There is a second-hand bookstore on Zhouqiao Old Street in Jiading Town selling literature, history, philosophy and art books. Baoyun Hall is well-known among literature and history enthusiasts.
Its owner, Mao Baoyun, is a book lover. In his early years, Mao worked on construction sites and spent most of his spare time collecting used books. In 2006, Mao quit his job and went to Jiading. He rented a space of just 30 square meters on Zhouqiao Old Street to sell books.
At first, the bookstore got few customers. Fortunately, Mao managed to survive and he now has a group of loyal readers. He launched an online store and business is much better than it used to be.
Nowadays, Baoyun Hall has made a name for itself. Occasionally, some rare copies of Ming (1368-1644) and Qing (1644-1911) dynasty books are available on its shelves, favored by museums and other institutions.
Although it is a marginal business, Mao said: “Do what you like and you never complain.”
Sisyphe, a well-known bookstore chain, launched its business in Jiading last year.
Featuring strong traditional Chinese characteristics, including bamboo-carved bookshelves and walls decorated with movable type pieces, Zhongshuge opened a 1,600-square-meter outlet in Jiading this year. Having become an Internet sensation among Jiadingers, the bookstore has a collection of more than 100,000 copies.
Two months ago, Popular Bookmall debuted at Liucheng New Field Plaza in Jiading. The new stores not only features exquisite decoration, but also offers coffee and cakes, and holds cultural and creative activities and DIY workshops.
Zhongshuge has developed hand-brewed coffee and desserts with brand characteristics in line with customer preferences. Its Jiading outlet recently launched Tiramisu shaped like books. Because of its good taste and beautiful shape, it has won the favor of many customers and contributed to the overall business of the store.
In addition, some parent-child activities, book lectures and other public activities have also become a strong boost for the bookstore business.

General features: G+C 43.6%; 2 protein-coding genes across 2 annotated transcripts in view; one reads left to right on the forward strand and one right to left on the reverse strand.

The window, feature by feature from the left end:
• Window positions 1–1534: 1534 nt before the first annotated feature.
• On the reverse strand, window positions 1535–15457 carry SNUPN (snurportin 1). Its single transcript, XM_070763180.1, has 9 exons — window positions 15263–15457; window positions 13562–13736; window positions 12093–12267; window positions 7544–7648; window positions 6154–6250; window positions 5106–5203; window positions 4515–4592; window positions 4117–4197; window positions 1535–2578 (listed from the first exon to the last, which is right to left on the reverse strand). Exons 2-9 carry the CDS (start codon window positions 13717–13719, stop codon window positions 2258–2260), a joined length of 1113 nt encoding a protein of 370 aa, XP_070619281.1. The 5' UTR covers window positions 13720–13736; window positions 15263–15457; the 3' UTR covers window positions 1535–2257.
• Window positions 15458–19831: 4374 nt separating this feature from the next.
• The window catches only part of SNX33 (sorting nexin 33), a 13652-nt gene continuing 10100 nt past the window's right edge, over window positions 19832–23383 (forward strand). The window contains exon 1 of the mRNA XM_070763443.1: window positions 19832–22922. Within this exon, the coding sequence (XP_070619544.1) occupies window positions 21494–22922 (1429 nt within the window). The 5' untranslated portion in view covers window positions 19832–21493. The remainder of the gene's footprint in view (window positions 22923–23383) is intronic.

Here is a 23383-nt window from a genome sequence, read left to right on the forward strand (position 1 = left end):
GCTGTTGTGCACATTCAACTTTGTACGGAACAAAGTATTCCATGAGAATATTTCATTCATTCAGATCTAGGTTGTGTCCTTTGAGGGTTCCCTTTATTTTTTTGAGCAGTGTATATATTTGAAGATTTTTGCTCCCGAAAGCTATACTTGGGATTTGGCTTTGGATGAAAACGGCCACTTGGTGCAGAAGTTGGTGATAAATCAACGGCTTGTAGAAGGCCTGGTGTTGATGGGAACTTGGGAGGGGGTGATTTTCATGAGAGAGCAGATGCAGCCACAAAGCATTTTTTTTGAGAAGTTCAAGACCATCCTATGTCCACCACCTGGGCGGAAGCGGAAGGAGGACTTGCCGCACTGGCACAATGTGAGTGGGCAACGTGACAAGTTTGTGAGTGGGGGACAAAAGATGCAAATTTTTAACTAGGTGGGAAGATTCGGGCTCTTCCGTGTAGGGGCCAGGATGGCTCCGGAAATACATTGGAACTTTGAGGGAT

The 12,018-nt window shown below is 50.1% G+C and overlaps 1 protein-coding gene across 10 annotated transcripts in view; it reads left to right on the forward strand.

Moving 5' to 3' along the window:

Not long ago, a DIY workshop for making rigid hand fans was held at the Jiading store of Popular Bookmall. A number of parents and children participated in the activity. A customer surnamed Lu said she was attracted by the parenting activities held here. After the workshop, Lu bought bookmarks at the store as gifts for friends.
“The profits of coffee, desserts and creative products are indeed higher than those of books,” said Zhu Haifang, head of Zhongshuge’s Jiading store.
At the same time, public activities and lectures cultivate a group of “fans” of the bookstore. “Such a marketing model is conducive to the sustainable development of the bookstore,” Zhu said.
Zhao Yefei, head of the Liucheng New Field store of the Popular Bookmall, has set a goal of turning the bookstore into a “cultural complex,” so that the bookstore can become a complex to meet the diversified cultural needs of the citizens.
“The experience of connecting people with books is beyond the reach of online bookstores,” said Zhao.
Some experts point out that when a physical bookstore gives customers better experience, customers will be willing to spend money and time there.
This is what’s happening in Jiading.
During the test run, thousands of people visited the Liucheng New Field store of the Popular Bookmall every day.
At Zhongshuge, many readers have formed the habit of having afternoon tea and having a rest there.
Compared with the idea that online bookstores try to attract readers with a wide variety of books, physical bookstores take dislocation competition.
The Liucheng New Field store of the Popular Bookmall mainly sells books about social sciences while education and parenting books are on the shelves at an outlet of Zhongshuge which has business ties with educational institutions. Most of its readers are teenagers and parents.
Moreover, Jiading government has introduced private investment in the development of brick-and-mortar bookstores. The shopping malls that house the bookstores have lowered their rents.